Unusually, the last thirty pages or so are much more interesting and engaging than the rest of the book, and I hated it slightly less by the end. But what made the ending satisfying could have been set up in a volume 200 or so pages slimmer, and it's tiresome to spend your time with a main character who is so relentlessly, endlessly, boringly unpleasant in every way. Look, just read Foucault's Pendulum and sub in the Jews everywhere it mentions the Templars - it tells basically the same story, but with much more flair and much less tedium. ...more
A difficult book. Simultaneously rather lovely and COMPLETELY MADDENING, and desperately in need of an editor - there are places where he repeats theA difficult book. Simultaneously rather lovely and COMPLETELY MADDENING, and desperately in need of an editor - there are places where he repeats the same wildly flowery simile almost word for word within less than five pages, which would have been a mere single annoyance if not for the fact that this is hands down the most over-similed book I have ever read and most of them should have been pruned out ANYWAY. Characters can't walk down the street without three paragraphs of description about the plants and the weather and the feel of the air, so that by the time they actually get to where they're going I'd forgotten why they set out in the first place because I was so scenery-dazzled.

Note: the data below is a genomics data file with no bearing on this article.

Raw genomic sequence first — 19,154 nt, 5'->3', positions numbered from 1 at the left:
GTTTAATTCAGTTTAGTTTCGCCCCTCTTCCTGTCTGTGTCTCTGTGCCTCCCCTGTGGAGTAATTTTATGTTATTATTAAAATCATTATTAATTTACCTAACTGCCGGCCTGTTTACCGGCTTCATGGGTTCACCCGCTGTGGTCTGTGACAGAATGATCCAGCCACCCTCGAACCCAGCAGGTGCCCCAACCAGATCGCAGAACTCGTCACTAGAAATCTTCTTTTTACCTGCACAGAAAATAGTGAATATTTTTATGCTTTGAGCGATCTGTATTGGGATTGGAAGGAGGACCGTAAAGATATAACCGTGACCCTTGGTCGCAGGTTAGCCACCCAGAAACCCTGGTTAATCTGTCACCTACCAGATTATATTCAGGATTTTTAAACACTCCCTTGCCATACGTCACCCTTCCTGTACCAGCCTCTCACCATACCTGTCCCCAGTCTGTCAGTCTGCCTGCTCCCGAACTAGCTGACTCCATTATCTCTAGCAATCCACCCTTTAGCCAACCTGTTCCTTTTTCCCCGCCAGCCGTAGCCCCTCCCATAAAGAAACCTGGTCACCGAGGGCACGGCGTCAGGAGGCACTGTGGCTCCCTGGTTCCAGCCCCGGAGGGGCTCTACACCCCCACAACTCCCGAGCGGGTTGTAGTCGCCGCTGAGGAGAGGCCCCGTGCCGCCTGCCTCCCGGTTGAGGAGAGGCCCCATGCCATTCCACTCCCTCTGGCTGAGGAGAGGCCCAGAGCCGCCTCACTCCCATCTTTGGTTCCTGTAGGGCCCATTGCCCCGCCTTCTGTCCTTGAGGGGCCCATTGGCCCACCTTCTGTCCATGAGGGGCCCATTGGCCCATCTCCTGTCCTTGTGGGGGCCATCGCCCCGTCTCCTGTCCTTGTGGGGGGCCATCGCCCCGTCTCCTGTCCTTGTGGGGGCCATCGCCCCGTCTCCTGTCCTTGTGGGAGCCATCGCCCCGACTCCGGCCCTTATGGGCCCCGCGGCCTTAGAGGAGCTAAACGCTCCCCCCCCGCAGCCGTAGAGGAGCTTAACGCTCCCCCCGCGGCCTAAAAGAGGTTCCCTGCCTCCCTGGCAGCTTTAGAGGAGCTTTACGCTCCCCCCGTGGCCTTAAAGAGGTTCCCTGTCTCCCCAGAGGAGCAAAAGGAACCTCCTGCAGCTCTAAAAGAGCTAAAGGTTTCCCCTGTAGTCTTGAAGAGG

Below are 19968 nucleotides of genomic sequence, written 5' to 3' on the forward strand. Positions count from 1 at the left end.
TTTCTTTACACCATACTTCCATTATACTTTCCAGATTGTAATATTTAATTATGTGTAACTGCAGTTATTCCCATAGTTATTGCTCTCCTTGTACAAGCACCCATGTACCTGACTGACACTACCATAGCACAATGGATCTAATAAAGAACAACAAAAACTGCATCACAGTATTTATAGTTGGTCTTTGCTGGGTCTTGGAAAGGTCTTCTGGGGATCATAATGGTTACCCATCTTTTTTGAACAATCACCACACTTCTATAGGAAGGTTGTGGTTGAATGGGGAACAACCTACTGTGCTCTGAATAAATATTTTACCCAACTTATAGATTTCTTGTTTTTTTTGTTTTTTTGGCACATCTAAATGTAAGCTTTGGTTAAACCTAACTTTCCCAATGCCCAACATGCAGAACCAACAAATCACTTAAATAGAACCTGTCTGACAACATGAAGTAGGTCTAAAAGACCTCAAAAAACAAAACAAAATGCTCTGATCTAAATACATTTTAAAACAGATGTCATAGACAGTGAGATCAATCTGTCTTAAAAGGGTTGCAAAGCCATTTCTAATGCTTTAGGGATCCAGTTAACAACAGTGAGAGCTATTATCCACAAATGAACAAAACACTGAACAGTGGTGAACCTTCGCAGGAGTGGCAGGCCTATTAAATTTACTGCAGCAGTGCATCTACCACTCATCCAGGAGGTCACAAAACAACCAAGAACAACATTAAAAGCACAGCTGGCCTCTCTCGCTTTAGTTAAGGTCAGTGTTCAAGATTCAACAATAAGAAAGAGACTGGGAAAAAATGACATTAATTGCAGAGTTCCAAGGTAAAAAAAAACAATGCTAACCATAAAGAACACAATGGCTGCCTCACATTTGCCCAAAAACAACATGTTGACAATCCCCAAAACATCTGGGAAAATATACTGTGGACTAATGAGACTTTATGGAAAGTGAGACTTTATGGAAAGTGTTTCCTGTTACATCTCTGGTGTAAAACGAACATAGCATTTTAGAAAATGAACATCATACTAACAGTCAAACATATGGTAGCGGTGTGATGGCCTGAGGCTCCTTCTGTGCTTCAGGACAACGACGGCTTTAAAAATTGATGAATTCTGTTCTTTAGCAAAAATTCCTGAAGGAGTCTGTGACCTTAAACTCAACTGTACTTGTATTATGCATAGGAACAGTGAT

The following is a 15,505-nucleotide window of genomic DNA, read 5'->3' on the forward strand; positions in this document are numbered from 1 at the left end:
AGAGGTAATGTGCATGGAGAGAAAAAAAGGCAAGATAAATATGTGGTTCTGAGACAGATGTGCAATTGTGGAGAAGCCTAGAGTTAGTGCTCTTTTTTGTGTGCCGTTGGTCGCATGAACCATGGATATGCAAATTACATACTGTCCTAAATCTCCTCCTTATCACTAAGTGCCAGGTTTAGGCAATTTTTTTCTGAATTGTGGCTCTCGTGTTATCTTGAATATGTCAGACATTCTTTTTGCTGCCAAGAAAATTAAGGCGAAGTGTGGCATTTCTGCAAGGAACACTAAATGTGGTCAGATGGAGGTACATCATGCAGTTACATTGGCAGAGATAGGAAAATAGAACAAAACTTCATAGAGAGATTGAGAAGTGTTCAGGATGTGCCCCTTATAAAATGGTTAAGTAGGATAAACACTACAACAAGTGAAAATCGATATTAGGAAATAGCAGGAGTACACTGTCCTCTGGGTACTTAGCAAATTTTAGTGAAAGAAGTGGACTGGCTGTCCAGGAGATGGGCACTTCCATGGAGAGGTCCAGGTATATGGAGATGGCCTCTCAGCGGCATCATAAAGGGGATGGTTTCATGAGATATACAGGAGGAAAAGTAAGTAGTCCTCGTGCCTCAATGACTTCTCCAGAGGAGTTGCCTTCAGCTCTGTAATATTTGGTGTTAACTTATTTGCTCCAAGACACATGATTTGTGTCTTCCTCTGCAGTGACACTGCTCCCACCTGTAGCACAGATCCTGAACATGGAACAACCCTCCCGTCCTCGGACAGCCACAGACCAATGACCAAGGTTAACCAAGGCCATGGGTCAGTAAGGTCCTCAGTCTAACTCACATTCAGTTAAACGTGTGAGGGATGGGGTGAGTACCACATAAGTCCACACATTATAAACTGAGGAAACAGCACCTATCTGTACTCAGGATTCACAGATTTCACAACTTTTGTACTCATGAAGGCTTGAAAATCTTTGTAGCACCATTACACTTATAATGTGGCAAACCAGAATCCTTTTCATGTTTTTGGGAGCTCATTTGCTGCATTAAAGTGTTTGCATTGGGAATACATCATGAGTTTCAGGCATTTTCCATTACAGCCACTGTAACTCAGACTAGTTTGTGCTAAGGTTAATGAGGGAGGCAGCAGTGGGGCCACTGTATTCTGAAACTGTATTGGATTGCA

And yet many of the similes are incredibly beautiful. Aslam has a completely tin ear for dialogue - his characters speak in exactly the same ay as the narrator, brimming with helpful, simile-laden exposition - and yet the images themselves are often constructions of great loveliness. I was disconcerted by the heavy-handedness of his anti-religious sentiment, despite his attempts to write from the points of view of the devout; I got the sense that he couldn't quite squash his feeling that the characters who were believers were basically stupid for sticking with their faith, even though he was trying to make them sympathetic (which effort I did appreciate). As an atheist myself, it was odd to find myself coming to the defense of his devoutly religious characters, but the scorn he had for them - combined with the fact that they mostly all women - left a bad taste in my mouth.
But though I was constantly annoyed and can't conclude that the book is a good one, those similes...! Not all of them work, and the book woul have been better with massively fewer of them, and yet...some of them are as improbably lovely as the butterflies fluttering (also somewhat pointlessly, it seemed to me) throughout the book. In fact, they are almost worth reading it for all on their own, if you don't bother to try to understand how someone with such poetic power can be such a poor writer in every other respect. ...more